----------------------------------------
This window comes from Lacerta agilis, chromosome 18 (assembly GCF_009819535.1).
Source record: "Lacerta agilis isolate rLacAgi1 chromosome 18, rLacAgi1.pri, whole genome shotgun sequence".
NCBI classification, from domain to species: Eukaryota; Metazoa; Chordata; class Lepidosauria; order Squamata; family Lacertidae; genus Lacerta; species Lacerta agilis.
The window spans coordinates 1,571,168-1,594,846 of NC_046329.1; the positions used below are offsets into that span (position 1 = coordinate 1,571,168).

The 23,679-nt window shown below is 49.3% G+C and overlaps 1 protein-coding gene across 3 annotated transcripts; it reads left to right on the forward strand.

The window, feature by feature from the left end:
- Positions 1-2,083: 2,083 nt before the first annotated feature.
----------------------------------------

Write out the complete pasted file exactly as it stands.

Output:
This window comes from Lacerta agilis, chromosome 18 (assembly GCF_009819535.1).
Source record: "Lacerta agilis isolate rLacAgi1 chromosome 18, rLacAgi1.pri, whole genome shotgun sequence".
NCBI classification, from domain to species: Eukaryota; Metazoa; Chordata; class Lepidosauria; order Squamata; family Lacertidae; genus Lacerta; species Lacerta agilis.
The window spans coordinates 1,571,168-1,594,846 of NC_046329.1; the positions used below are offsets into that span (position 1 = coordinate 1,571,168).

The 23,679-nt window shown below is 49.3% G+C and overlaps 1 protein-coding gene across 3 annotated transcripts; it reads left to right on the forward strand.

The window, feature by feature from the left end:
- Positions 1-2,083: 2,083 nt before the first annotated feature.